Contribute to a 401(k) and IRA in the same year.
Some workers are eligible to contribute to a 401(k) and an IRA in the same year, but high earners are prohibited from claiming tax deductions on contributions to both types of accounts. Participants in 401(k)s can claim a tax deduction for an IRA contribution if they earn less than $83,000 ($136,000 for couples), and the deduction is phased out for those earning more than $73,000 ($116,000 for couples) in 2023. If only one spouse is eligible for a 401(k) plan, the IRA tax deduction is phased out if the couple’s income is between $218,000 and $228,000.
Save in a Roth IRA.
Contributions to a Roth IRA won’t get you an immediate tax break. However, the investment earnings aren’t taxed while the money is in the account. And if you take withdrawals after age 59 1/2 from an account that is at least five years old, you won’t ever have to pay tax on the investment growth. The ability to make Roth IRA contributions is phased out for workers who earn between $138,000 and $153,000 as an individual and $218,000 to $228,000 as a married couple in 2023.
Consider a Roth 401(k).
Making an after-tax contribution to a Roth 401(k) account could allow you to avoid paying tax on your investment earnings if you delay withdrawals until retirement. Distributions from Roth 401(k)s in retirement are often tax-free. Roth 401(k)s have a much higher contribution limit than Roth IRAs, and qualifying employees can contribute as much as $22,500 in 2023, or $30,000 at age 50 or older. You may be eligible for a 401(k) match on your Roth 401(k) deposits, but the employer contributions will be placed in a traditional tax-deferred retirement account, not the Roth account.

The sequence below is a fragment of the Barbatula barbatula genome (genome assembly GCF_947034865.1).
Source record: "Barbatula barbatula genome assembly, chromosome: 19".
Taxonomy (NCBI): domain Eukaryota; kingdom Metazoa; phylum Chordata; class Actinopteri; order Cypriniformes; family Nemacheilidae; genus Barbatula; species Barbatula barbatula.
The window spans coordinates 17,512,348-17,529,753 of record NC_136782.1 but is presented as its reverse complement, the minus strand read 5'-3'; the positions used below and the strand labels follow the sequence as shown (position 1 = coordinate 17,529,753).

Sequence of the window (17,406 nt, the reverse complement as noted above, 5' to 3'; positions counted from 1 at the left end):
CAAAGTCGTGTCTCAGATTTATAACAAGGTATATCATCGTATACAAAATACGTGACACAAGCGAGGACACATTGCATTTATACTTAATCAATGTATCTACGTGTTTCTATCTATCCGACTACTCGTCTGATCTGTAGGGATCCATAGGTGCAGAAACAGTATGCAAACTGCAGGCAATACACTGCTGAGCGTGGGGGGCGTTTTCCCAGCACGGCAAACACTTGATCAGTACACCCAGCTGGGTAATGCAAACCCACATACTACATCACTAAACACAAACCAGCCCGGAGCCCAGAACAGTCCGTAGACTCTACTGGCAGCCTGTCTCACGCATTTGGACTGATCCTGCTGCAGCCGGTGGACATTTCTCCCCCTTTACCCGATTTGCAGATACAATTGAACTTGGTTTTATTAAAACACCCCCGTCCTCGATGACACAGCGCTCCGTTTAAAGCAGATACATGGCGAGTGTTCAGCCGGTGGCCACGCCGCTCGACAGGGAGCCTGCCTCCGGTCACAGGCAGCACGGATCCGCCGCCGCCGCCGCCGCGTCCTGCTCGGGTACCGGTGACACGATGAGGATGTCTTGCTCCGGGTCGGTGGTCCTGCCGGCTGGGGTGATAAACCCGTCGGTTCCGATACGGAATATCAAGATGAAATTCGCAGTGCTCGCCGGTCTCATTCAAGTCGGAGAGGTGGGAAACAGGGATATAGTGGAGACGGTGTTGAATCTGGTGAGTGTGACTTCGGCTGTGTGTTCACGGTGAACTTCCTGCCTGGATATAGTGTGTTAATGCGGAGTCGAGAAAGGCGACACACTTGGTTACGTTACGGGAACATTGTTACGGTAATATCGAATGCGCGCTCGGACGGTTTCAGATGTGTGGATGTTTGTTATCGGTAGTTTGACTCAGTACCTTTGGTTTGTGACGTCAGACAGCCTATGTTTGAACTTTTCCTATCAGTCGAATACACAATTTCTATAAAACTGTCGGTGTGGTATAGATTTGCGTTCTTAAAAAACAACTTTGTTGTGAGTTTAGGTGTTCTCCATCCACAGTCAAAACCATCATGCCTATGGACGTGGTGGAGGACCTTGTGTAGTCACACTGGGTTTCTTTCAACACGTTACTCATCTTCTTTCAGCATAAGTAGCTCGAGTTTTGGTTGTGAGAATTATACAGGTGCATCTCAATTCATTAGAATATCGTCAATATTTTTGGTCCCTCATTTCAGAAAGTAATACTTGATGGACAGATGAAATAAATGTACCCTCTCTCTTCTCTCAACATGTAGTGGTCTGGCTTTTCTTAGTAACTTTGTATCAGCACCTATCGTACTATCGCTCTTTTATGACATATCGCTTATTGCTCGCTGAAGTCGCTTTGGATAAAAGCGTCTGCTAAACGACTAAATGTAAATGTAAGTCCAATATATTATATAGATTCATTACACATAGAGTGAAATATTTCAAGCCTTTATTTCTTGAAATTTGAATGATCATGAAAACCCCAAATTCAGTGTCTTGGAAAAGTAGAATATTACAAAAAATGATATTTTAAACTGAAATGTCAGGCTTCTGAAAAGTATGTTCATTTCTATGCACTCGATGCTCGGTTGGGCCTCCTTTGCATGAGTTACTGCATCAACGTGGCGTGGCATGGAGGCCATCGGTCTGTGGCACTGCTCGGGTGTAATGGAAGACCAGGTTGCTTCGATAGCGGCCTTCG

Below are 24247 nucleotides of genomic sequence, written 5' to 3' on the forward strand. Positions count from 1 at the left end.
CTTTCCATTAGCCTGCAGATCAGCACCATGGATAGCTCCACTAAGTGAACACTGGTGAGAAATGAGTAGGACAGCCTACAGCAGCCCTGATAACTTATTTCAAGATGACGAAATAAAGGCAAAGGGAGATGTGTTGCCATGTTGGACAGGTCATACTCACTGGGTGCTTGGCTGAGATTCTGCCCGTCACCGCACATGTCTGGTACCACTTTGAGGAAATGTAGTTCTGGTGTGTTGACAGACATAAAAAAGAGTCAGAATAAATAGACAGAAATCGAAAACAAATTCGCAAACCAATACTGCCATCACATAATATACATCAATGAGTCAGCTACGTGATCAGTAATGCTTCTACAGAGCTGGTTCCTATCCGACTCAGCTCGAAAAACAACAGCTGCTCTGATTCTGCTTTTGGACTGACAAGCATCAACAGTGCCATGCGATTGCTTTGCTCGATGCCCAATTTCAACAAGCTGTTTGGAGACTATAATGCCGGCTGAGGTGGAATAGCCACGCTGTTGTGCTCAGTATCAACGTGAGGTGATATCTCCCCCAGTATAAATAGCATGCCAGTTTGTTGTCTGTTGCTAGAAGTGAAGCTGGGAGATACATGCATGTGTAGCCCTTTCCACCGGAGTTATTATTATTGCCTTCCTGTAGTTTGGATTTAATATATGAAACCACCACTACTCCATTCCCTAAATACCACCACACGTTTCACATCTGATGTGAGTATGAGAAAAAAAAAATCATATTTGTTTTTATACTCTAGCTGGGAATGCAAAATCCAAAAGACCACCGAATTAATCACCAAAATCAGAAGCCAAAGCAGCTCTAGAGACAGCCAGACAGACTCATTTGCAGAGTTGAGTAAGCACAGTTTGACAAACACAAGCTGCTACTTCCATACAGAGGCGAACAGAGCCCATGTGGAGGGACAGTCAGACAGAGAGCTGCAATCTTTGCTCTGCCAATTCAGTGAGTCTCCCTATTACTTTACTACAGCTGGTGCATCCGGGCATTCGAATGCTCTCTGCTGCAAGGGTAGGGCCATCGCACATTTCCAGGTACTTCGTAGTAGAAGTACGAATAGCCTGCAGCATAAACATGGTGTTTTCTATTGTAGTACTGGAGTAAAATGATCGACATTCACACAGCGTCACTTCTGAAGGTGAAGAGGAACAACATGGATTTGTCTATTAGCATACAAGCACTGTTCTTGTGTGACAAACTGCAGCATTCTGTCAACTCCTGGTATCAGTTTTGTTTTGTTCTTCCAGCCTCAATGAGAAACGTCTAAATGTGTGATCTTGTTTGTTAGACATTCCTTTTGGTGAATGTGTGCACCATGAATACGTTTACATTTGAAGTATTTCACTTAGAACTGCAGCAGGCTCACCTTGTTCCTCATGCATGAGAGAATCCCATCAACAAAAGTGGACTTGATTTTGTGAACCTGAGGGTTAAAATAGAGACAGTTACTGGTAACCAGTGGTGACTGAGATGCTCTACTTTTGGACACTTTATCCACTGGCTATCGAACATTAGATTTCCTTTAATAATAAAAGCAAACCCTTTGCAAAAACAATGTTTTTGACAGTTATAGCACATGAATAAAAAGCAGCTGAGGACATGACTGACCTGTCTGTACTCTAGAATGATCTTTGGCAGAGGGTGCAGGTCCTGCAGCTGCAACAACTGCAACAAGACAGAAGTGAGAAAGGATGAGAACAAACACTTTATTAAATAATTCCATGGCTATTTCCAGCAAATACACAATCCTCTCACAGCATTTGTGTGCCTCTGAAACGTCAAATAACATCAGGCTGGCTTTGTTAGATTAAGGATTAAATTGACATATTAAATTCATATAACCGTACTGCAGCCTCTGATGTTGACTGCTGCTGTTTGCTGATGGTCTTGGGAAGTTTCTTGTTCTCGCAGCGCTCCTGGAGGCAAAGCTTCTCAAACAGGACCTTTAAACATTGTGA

Initiate an IRA conversion.
You can convert your traditional IRA balance to a Roth IRA if you pay income tax on the amount you convert. You might be able to reduce your lifetime tax bill if you complete the conversion in a year you have unusually low earnings. For example, if you expect to be in the 24% tax bracket in retirement, but pay a 12% tax rate on the converted amount, you will have decreased the tax due on your retirement savings.
Save your tax refund for retirement.
You can use your tax refund to fund an IRA. Part or all of your tax refund can be directly deposited into an IRA using IRS Form 8888. You can elect to use your refund to reduce next year’s tax bill or even your current tax bill if you meet the IRA contribution deadline. If you contribute to an IRA between January and April, you will need to specify whether the amount should be applied to the previous tax year or the current calendar year.